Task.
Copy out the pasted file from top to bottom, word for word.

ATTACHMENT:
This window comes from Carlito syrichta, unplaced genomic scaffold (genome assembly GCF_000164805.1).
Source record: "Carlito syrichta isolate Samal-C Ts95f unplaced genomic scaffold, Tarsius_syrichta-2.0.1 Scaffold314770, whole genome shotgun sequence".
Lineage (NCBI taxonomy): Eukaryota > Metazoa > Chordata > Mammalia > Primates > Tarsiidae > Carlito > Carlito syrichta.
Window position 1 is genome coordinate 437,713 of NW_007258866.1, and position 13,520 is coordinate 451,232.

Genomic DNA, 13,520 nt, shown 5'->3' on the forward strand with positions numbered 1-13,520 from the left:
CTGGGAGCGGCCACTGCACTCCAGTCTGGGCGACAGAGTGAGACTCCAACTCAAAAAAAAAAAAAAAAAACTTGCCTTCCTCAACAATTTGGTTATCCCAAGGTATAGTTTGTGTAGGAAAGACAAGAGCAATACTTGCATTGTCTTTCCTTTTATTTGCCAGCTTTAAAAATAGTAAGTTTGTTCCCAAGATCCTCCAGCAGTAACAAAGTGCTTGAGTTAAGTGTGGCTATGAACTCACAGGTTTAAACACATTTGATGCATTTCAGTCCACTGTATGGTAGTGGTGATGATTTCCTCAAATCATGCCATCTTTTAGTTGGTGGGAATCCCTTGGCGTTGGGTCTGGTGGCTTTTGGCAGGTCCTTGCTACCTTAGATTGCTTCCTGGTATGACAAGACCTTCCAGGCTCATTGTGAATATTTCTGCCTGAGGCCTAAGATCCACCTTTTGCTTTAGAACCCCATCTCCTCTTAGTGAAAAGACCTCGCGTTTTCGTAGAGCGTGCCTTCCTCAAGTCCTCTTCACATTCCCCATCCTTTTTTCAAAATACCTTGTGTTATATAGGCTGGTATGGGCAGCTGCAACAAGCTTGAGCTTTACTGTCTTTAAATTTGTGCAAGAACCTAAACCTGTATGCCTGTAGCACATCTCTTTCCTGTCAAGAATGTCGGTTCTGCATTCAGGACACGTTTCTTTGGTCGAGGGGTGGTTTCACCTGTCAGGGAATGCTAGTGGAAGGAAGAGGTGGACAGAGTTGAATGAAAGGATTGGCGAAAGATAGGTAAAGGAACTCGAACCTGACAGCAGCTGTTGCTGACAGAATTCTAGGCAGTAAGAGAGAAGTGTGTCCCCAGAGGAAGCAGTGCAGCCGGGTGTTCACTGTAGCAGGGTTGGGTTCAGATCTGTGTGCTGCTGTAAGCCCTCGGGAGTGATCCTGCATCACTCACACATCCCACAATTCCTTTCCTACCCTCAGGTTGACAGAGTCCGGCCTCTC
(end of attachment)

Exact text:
This window comes from Carlito syrichta, unplaced genomic scaffold (genome assembly GCF_000164805.1).
Source record: "Carlito syrichta isolate Samal-C Ts95f unplaced genomic scaffold, Tarsius_syrichta-2.0.1 Scaffold314770, whole genome shotgun sequence".
Lineage (NCBI taxonomy): Eukaryota > Metazoa > Chordata > Mammalia > Primates > Tarsiidae > Carlito > Carlito syrichta.
Window position 1 is genome coordinate 437,713 of NW_007258866.1, and position 13,520 is coordinate 451,232.

Genomic DNA, 13,520 nt, shown 5'->3' on the forward strand with positions numbered 1-13,520 from the left:
CTGGGAGCGGCCACTGCACTCCAGTCTGGGCGACAGAGTGAGACTCCAACTCAAAAAAAAAAAAAAAAAACTTGCCTTCCTCAACAATTTGGTTATCCCAAGGTATAGTTTGTGTAGGAAAGACAAGAGCAATACTTGCATTGTCTTTCCTTTTATTTGCCAGCTTTAAAAATAGTAAGTTTGTTCCCAAGATCCTCCAGCAGTAACAAAGTGCTTGAGTTAAGTGTGGCTATGAACTCACAGGTTTAAACACATTTGATGCATTTCAGTCCACTGTATGGTAGTGGTGATGATTTCCTCAAATCATGCCATCTTTTAGTTGGTGGGAATCCCTTGGCGTTGGGTCTGGTGGCTTTTGGCAGGTCCTTGCTACCTTAGATTGCTTCCTGGTATGACAAGACCTTCCAGGCTCATTGTGAATATTTCTGCCTGAGGCCTAAGATCCACCTTTTGCTTTAGAACCCCATCTCCTCTTAGTGAAAAGACCTCGCGTTTTCGTAGAGCGTGCCTTCCTCAAGTCCTCTTCACATTCCCCATCCTTTTTTCAAAATACCTTGTGTTATATAGGCTGGTATGGGCAGCTGCAACAAGCTTGAGCTTTACTGTCTTTAAATTTGTGCAAGAACCTAAACCTGTATGCCTGTAGCACATCTCTTTCCTGTCAAGAATGTCGGTTCTGCATTCAGGACACGTTTCTTTGGTCGAGGGGTGGTTTCACCTGTCAGGGAATGCTAGTGGAAGGAAGAGGTGGACAGAGTTGAATGAAAGGATTGGCGAAAGATAGGTAAAGGAACTCGAACCTGACAGCAGCTGTTGCTGACAGAATTCTAGGCAGTAAGAGAGAAGTGTGTCCCCAGAGGAAGCAGTGCAGCCGGGTGTTCACTGTAGCAGGGTTGGGTTCAGATCTGTGTGCTGCTGTAAGCCCTCGGGAGTGATCCTGCATCACTCACACATCCCACAATTCCTTTCCTACCCTCAGGTTGACAGAGTCCGGCCTCTC